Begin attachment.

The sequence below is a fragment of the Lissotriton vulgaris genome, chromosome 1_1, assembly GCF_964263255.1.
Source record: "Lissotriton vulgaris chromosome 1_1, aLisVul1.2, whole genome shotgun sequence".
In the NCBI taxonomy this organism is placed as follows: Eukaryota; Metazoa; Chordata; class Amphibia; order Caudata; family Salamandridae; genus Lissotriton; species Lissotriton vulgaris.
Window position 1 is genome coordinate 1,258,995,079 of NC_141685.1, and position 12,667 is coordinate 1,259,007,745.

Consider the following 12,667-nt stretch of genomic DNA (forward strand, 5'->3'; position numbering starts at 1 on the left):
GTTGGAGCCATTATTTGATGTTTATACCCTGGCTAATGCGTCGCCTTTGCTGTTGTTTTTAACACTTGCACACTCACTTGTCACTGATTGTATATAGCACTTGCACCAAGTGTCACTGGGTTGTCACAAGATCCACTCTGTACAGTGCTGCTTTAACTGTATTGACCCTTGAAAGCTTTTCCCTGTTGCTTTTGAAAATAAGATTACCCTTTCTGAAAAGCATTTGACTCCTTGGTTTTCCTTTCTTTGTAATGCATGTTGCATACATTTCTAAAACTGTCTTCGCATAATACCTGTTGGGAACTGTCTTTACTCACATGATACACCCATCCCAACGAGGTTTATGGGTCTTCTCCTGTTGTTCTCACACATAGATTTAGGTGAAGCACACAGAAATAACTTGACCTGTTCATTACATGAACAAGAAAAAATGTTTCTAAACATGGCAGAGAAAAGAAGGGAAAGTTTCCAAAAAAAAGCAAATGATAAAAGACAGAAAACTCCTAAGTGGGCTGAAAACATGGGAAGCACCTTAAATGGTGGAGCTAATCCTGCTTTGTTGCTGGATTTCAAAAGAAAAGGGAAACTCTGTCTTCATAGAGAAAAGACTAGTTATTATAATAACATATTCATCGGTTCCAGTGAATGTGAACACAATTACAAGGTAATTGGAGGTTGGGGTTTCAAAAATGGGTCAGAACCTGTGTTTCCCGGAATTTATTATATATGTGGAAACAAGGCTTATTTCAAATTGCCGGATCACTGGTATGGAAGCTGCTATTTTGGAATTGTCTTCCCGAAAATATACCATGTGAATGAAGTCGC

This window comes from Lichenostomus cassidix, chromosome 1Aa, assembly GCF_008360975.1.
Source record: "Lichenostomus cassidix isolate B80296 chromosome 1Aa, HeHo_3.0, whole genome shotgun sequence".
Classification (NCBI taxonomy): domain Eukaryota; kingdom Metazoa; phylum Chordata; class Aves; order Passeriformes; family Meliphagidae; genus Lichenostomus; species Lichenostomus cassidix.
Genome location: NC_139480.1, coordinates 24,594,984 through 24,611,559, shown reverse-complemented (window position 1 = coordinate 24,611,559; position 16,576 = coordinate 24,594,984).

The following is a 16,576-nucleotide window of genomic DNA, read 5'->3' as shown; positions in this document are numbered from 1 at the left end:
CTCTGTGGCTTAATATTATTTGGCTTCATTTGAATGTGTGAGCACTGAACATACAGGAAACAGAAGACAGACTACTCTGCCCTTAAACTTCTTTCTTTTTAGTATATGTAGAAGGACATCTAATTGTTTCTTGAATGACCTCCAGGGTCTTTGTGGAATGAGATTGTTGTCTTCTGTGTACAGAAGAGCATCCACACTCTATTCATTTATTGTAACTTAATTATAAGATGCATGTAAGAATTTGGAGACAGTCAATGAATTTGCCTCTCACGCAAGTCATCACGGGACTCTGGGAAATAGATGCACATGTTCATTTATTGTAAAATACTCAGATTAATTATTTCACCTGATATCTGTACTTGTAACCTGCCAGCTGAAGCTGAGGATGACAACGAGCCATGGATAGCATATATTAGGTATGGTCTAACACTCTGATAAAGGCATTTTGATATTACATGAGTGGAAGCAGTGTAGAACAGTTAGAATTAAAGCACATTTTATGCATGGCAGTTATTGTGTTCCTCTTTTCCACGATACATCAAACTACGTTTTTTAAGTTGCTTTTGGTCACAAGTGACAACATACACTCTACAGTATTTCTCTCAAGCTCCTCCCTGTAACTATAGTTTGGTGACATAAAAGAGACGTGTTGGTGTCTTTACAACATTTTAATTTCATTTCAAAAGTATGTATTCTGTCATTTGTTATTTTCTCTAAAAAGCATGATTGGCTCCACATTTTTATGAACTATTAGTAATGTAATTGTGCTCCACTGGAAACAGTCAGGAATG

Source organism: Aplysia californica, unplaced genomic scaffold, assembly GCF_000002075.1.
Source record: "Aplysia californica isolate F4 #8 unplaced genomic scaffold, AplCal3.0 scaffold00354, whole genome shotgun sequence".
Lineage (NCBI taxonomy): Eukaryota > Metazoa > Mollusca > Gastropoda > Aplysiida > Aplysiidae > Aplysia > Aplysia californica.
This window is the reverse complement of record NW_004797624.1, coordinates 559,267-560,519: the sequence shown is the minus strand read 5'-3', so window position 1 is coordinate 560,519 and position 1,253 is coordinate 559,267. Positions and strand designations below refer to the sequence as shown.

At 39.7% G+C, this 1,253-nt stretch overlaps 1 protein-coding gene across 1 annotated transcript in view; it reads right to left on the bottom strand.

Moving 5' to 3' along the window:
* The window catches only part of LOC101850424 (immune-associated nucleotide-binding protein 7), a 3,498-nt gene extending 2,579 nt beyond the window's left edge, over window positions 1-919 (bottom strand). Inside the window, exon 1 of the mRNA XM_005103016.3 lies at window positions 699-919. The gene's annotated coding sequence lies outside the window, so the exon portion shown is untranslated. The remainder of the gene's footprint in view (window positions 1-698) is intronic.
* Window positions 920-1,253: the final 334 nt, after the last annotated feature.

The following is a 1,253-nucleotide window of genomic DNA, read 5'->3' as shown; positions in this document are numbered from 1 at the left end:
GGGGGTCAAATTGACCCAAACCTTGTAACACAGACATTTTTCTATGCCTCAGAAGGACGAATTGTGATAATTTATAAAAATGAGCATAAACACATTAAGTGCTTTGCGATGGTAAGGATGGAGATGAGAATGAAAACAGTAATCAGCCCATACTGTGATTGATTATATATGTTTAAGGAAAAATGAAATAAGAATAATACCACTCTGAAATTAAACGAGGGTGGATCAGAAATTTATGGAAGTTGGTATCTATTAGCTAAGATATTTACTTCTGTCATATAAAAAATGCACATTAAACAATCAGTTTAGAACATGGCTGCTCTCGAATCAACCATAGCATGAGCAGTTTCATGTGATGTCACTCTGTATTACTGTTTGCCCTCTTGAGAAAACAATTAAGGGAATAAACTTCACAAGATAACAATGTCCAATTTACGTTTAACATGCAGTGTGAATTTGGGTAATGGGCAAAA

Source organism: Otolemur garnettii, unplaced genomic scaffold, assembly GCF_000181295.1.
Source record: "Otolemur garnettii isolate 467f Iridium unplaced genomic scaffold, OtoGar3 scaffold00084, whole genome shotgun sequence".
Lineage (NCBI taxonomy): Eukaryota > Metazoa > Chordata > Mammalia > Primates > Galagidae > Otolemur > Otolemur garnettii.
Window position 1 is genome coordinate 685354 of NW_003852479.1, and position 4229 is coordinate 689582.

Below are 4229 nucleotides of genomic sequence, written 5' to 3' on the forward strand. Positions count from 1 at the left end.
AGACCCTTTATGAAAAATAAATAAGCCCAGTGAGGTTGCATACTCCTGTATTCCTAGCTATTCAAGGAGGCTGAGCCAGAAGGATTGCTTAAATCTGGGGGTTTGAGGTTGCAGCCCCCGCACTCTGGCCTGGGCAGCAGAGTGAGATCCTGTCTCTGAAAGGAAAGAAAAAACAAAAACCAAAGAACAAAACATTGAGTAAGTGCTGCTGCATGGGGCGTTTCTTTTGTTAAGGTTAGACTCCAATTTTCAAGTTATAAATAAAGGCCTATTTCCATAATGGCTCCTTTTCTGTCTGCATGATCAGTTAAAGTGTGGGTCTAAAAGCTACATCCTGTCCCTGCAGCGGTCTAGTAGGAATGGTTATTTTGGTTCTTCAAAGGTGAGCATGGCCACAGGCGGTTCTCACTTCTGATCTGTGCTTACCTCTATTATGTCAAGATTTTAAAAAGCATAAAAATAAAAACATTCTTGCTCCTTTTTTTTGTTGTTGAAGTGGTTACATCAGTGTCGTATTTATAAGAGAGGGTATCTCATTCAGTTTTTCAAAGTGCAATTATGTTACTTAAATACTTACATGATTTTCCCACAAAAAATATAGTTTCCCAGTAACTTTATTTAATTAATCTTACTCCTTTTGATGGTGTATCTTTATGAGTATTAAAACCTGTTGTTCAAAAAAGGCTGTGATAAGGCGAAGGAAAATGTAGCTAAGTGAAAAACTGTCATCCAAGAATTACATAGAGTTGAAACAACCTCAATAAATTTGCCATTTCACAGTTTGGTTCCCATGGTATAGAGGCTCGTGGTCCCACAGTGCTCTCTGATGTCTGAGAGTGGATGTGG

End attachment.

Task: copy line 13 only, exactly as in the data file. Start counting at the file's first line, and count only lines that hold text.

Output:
Source organism: Aplysia californica, unplaced genomic scaffold, assembly GCF_000002075.1.